Why Your Vitamin D is Low, Even If You Take It

How to Finally Get Your D Up

Many people are still deficient in vitamin D, even when they're supplementing with it. Here's why and how to finally fix it.

Most athletes have inadequate vitamin D status. Most are aware of the importance of vitamin D in health and performance, and some even try to bring their blood levels up to an optimal range. The problem? It's surprisingly difficult to get those levels up. Microencapsulated, high-absorption vitamin D3 (Buy at Amazon) solves that common problem.

Before we get into it, let's examine the benefits of D3 and why it's so difficult to get your blood levels up.

The Little-Known Benefits of Vitamin D

Consider the following:

  • Vitamin D increases muscle protein synthesis and the overall capacity to perform both aerobic and anaerobic exercise.
  • Vitamin D helps maintain muscle mass during long periods of inactivity.
  • Low levels of vitamin D correlate strongly with reduced lung capacity.
  • Without proper levels of vitamin D, arteries get stiff.
  • Women with optimal vitamin D levels have higher circulating levels of estradiol, testosterone, FSH, LH, and DHEA, all leading to better health and even better orgasms.
  • Vitamin D modulates innate and adaptive immune responses.

But even if you assume responsibility for your vitamin D status, you'd have several hurdles to overcome.

Hurdle 1: Getting Sunlight, But Not Too Much

You can fortify vitamin D levels by lying buck naked in the sun at least twice a week for 20 minutes. However, lying in the sun has largely fallen by the wayside because of legitimate fears of skin cancer. Even if we venture out in the sun regularly, most of us wear sunscreen, which blocks the skin's ability to convert UVB radiation into vitamin D3. Besides, many people live at the "wrong" latitudes and only get therapeutic amounts of sunlight a few months out of the year. So scratch that.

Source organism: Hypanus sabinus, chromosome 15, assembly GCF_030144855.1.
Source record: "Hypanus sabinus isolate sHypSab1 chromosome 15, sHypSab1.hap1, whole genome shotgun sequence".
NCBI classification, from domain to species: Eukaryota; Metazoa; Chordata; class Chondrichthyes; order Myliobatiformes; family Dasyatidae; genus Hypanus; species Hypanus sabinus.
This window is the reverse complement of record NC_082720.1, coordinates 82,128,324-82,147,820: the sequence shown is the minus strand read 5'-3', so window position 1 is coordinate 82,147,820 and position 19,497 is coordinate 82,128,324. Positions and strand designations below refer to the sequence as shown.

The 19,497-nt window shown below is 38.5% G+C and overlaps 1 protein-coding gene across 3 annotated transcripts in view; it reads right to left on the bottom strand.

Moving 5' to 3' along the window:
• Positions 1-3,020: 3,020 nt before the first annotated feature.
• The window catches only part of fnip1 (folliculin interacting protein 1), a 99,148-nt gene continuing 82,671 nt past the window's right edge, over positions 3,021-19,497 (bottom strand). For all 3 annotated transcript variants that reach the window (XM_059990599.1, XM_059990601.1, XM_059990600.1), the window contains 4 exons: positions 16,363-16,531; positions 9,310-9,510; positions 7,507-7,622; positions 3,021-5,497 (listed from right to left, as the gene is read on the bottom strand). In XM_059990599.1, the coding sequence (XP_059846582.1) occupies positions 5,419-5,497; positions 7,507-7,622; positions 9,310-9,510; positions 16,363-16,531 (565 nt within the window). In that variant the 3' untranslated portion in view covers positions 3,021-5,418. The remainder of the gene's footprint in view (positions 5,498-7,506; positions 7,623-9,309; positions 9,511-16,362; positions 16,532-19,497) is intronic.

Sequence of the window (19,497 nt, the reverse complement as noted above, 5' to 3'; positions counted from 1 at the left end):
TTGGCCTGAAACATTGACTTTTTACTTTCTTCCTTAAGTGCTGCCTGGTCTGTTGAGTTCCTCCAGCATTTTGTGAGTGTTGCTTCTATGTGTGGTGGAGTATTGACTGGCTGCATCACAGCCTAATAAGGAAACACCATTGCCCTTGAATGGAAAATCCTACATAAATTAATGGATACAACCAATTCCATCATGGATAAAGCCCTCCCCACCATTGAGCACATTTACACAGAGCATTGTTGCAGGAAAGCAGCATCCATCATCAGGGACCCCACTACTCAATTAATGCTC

Hurdle 2: It's Hard to Get Enough Vitamin D From Foods

There aren't that many naturally rich vitamin D foods. Aside from eggs, cod liver oil, certain fatty fish (mainly the skin), some algaes, and a few varieties of mushrooms, vitamin D is generally in short supply.

Besides, the total amount of vitamin D (both D2 and D3) found in a food during chemical analyses doesn't reflect its bioavailability. A lot of the vitamin is bound up in the actual food and remains so after you eat it. Interactions between vitamin D and other fat-soluble nutrients might also be a factor, as well as a bunch of host-related issues (age, disease state, fed condition, genetics, obesity, etc.).

Then there's how you might prepare any vitamin-D-containing foods. Heat affects it. Light affects it. Moisture, oxygen exposure, and even storage conditions affect levels of vitamin D. That means that any vitamin-D-containing foods that are boiled, pressure-cooked, Insta-Potted, baked, or air-fried could end up being vitamin D compromised.

Hurdle 3: You Need a Mineral to Make It Work

Vitamin D has a partner. If its partner isn't around, it doesn't go to work. That partner is the mineral magnesium, which is already largely deficient in the typical American diet. Some surveys calculate that 85% of Americans lack this super-important mineral.